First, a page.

My Way To Keep Calm
Five weeks into my senior year, my English teacher, Ms. C, asks everyone in the class, “What is your stress level on a scale to 1-10, 1 being the least stressed?’ I casually say, “1”. Most people in my room are smart individuals and were surprised since it was unofficial test week when every AP teacher in the school gives out a test or how Ms. C called it, a celebration of knowledge. Also, it was the September of senior year, meaning deadlines were close! But I didn’t feel “stressed” or “anxious. ” I was calm. After Ms. C asks that question, she follows up with the question- why is your stress level at that point? That is when I really started to think. I answer, “because I am done with my tests and stuff. ” However, after further introspection, I realized that I had a whole list in mind that could allegedly stress me out. But I was calm.
My main “stressor” would have been, something totally unrelated to school, my Green Card. If I don’t get my green card this year, I am going back to India. Unless I become a permanent resident, I won’t get admission into a college or be allowed live in the US. It has been 7 years since I have applied, and I have just been waiting for it to get approved. Studies have proven that increased waiting can lead to… actually nothing, but it is just frustrating. In the fictional show, Supernatural, Crowley, the king of Hell, his version of hell was for people to wait in a line, and when they reached the beginning; they just had to go right in the back of the line. His reasoning for that was, “Nobody likes waiting in a line. ” That is exactly how it feels, and I have been in this “line” for seven years. I have lost so much sleep over this issue, with countless interviews and documentation issues; this yielded no results. It is very frustrating to double-check eligibility requirements for applications to scholarships or competitions. Mostly the feeling of being an outsider that makes me shudder. Although I find this whole process of waiting difficult, none of this makes me stressed I remain calm. My parents always question me, “How are you so ‘calm’ right now?” and “What is wrong with kids these days; you should be worried about your future!” Of course, I agree with them, but this “calm” attitude is very necessary to work through complicated processes calmly. Millenials/Gen Z are often looked upon as generations are usually depressed and anxious, so they can’t concentrate.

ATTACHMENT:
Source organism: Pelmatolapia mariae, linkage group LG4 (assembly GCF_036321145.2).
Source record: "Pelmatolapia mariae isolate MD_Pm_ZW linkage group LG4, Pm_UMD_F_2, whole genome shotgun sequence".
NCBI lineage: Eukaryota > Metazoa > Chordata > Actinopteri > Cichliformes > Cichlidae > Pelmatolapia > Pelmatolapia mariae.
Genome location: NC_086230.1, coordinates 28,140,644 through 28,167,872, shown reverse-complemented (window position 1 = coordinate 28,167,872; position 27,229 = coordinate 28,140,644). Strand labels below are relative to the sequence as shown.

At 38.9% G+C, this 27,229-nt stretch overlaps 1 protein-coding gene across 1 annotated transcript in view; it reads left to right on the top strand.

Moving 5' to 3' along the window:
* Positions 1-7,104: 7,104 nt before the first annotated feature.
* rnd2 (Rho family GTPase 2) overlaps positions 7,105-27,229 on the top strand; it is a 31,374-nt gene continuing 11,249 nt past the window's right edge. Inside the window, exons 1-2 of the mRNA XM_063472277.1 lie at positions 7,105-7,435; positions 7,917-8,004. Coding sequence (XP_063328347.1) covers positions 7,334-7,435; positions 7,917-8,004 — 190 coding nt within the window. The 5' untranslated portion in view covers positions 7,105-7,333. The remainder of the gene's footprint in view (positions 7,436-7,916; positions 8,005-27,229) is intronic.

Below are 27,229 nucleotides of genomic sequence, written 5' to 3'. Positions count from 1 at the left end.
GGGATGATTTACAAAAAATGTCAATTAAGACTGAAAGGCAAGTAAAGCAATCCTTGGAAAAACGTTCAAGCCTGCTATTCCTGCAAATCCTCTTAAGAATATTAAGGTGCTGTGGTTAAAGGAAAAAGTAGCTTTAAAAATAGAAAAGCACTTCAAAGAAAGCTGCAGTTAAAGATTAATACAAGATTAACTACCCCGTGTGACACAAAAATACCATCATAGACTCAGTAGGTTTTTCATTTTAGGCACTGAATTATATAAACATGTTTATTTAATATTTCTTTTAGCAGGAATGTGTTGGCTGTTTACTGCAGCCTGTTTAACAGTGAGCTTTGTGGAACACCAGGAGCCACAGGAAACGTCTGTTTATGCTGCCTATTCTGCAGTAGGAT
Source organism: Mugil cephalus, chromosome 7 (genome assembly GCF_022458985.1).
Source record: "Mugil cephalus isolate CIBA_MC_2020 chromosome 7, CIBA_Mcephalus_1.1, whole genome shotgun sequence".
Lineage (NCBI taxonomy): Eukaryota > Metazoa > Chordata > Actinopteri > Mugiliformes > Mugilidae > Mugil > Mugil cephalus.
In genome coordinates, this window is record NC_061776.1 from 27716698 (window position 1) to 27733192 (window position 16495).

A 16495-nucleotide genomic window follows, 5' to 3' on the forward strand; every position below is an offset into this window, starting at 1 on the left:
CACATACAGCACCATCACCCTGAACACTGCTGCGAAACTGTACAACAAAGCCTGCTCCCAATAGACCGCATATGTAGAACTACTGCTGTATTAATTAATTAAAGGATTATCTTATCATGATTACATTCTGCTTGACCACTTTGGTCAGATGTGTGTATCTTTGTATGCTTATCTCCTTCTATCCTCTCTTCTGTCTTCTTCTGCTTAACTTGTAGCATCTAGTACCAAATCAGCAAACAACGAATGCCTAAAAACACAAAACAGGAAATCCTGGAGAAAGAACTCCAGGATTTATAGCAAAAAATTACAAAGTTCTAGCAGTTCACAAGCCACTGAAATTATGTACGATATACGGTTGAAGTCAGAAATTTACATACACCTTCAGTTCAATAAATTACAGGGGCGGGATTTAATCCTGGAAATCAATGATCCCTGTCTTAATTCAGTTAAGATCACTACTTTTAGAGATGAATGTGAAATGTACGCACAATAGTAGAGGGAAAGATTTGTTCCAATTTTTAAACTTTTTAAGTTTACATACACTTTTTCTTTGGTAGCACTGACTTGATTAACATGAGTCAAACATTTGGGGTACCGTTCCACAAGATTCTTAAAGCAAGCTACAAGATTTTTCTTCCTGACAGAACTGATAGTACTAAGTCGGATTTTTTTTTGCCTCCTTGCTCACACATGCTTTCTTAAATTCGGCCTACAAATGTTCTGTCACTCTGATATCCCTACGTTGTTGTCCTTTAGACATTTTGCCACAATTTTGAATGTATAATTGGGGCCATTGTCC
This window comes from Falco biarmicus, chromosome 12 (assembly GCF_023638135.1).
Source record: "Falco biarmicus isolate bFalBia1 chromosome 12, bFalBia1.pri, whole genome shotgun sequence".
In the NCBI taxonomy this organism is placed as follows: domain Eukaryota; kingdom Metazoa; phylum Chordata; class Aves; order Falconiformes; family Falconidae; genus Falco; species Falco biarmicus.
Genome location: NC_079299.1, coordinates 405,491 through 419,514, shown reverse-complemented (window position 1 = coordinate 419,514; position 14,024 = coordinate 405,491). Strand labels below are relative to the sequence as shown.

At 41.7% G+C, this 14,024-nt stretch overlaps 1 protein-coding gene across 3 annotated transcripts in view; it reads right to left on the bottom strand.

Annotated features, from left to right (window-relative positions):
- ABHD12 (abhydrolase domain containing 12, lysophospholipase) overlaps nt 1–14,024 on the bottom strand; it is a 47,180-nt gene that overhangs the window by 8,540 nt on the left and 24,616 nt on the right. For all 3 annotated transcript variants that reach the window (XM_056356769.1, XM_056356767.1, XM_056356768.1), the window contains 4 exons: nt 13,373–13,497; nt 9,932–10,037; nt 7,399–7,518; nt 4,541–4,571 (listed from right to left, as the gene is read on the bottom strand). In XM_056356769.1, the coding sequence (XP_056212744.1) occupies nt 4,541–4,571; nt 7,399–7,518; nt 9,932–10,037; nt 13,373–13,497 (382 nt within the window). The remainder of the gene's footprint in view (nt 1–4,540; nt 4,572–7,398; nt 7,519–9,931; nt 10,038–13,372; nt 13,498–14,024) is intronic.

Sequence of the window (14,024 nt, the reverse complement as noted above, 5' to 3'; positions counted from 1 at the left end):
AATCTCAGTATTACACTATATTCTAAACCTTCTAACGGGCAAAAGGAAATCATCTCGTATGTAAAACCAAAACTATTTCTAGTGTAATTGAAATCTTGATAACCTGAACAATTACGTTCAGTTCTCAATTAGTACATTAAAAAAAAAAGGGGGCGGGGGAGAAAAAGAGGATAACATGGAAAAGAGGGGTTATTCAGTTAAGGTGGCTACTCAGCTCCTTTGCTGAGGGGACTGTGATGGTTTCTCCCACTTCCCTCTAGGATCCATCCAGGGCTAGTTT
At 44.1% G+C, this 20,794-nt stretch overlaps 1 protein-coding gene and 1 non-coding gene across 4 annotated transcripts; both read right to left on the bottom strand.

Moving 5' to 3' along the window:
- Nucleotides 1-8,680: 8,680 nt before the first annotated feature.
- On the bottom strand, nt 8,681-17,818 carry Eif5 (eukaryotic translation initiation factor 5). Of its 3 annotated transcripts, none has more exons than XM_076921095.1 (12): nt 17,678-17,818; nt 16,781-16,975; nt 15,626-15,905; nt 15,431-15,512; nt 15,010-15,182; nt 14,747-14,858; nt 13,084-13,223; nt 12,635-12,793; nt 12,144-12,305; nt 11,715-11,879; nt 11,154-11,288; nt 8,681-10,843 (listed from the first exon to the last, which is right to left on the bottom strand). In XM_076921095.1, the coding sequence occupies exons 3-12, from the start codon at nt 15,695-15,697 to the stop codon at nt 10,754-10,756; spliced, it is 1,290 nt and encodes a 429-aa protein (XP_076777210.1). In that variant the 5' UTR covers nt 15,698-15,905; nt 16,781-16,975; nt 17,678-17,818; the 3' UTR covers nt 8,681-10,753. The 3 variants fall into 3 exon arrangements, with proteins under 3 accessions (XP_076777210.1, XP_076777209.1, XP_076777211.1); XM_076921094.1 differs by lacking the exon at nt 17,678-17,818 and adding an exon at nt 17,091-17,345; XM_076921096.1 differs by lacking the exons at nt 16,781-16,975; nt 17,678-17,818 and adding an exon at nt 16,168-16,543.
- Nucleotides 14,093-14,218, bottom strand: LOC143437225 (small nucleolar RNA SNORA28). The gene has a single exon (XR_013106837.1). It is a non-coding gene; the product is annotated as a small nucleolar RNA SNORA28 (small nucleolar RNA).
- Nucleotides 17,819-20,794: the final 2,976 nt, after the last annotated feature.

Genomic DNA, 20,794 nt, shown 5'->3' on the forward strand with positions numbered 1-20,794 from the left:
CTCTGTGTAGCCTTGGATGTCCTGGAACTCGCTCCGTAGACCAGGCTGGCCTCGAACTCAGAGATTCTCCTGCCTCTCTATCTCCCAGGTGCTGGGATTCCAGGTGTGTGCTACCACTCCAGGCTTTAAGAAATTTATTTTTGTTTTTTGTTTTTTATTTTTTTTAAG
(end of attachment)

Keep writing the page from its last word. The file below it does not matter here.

Obviously, this is just a myth, but the reasoning is correct; if a person gets too overwhelmed by stress, he/she can’t think straight and focus. I am grateful for both cultures which show me the more serene pathway to conquer life. The acceptance from American culture made me understand the importance of valuing other cultures. Today’s globalization, caused by technology, requires people to be accepting of other cultures because the increase in globalization means an increase in dominant cultures. This cultural shift requires people to be respectful, and I have already experienced that shift since I belong to two countries with two polar opposite cultures. I have already learned how to adapt to difficult circumstances. From my Indian culture, I use the spiritual knowledge of the holy book of Hinduism, Bhagavad Gita, which puts emphasis on meditation and focusing thoughts and internal energy on God rather than “distractions”. This idea is what makes me a relaxed being; I am able to detach myself from reality and focus on my spiritual energy with meditation in Hindi and chanting of God. This is the main reason I don’t get consumed by the anxiousness and stress because I am calmly able to focus on solutions instead of becoming overwhelmed.
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